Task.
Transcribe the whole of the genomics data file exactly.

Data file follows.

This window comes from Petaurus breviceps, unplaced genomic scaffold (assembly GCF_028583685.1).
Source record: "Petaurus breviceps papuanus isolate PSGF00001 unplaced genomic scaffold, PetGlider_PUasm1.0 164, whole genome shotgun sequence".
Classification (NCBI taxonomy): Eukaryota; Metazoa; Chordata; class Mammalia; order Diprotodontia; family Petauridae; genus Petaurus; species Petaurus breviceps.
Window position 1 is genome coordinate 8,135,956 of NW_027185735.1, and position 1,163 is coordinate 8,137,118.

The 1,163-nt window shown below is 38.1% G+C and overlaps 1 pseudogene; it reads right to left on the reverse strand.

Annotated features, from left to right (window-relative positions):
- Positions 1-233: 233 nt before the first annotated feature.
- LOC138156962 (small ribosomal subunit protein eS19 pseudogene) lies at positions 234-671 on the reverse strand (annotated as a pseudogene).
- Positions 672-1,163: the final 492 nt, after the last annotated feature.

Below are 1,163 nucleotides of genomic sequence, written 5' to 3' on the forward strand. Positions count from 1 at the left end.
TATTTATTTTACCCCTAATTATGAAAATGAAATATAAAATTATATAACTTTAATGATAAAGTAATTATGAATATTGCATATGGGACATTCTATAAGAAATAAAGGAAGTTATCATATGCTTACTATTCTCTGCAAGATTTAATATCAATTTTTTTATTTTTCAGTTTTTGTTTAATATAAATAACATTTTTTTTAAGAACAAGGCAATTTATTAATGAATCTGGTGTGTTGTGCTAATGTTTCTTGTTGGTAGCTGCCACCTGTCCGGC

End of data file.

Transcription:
This window comes from Petaurus breviceps, unplaced genomic scaffold (assembly GCF_028583685.1).
Source record: "Petaurus breviceps papuanus isolate PSGF00001 unplaced genomic scaffold, PetGlider_PUasm1.0 164, whole genome shotgun sequence".
Classification (NCBI taxonomy): Eukaryota; Metazoa; Chordata; class Mammalia; order Diprotodontia; family Petauridae; genus Petaurus; species Petaurus breviceps.
Window position 1 is genome coordinate 8,135,956 of NW_027185735.1, and position 1,163 is coordinate 8,137,118.

The 1,163-nt window shown below is 38.1% G+C and overlaps 1 pseudogene; it reads right to left on the reverse strand.

Annotated features, from left to right (window-relative positions):
- Positions 1-233: 233 nt before the first annotated feature.
- LOC138156962 (small ribosomal subunit protein eS19 pseudogene) lies at positions 234-671 on the reverse strand (annotated as a pseudogene).
- Positions 672-1,163: the final 492 nt, after the last annotated feature.

Below are 1,163 nucleotides of genomic sequence, written 5' to 3' on the forward strand. Positions count from 1 at the left end.
TATTTATTTTACCCCTAATTATGAAAATGAAATATAAAATTATATAACTTTAATGATAAAGTAATTATGAATATTGCATATGGGACATTCTATAAGAAATAAAGGAAGTTATCATATGCTTACTATTCTCTGCAAGATTTAATATCAATTTTTTTATTTTTCAGTTTTTGTTTAATATAAATAACATTTTTTTTAAGAACAAGGCAATTTATTAATGAATCTGGTGTGTTGTGCTAATGTTTCTTGTTGGTAGCTGCCACCTGTCCGGC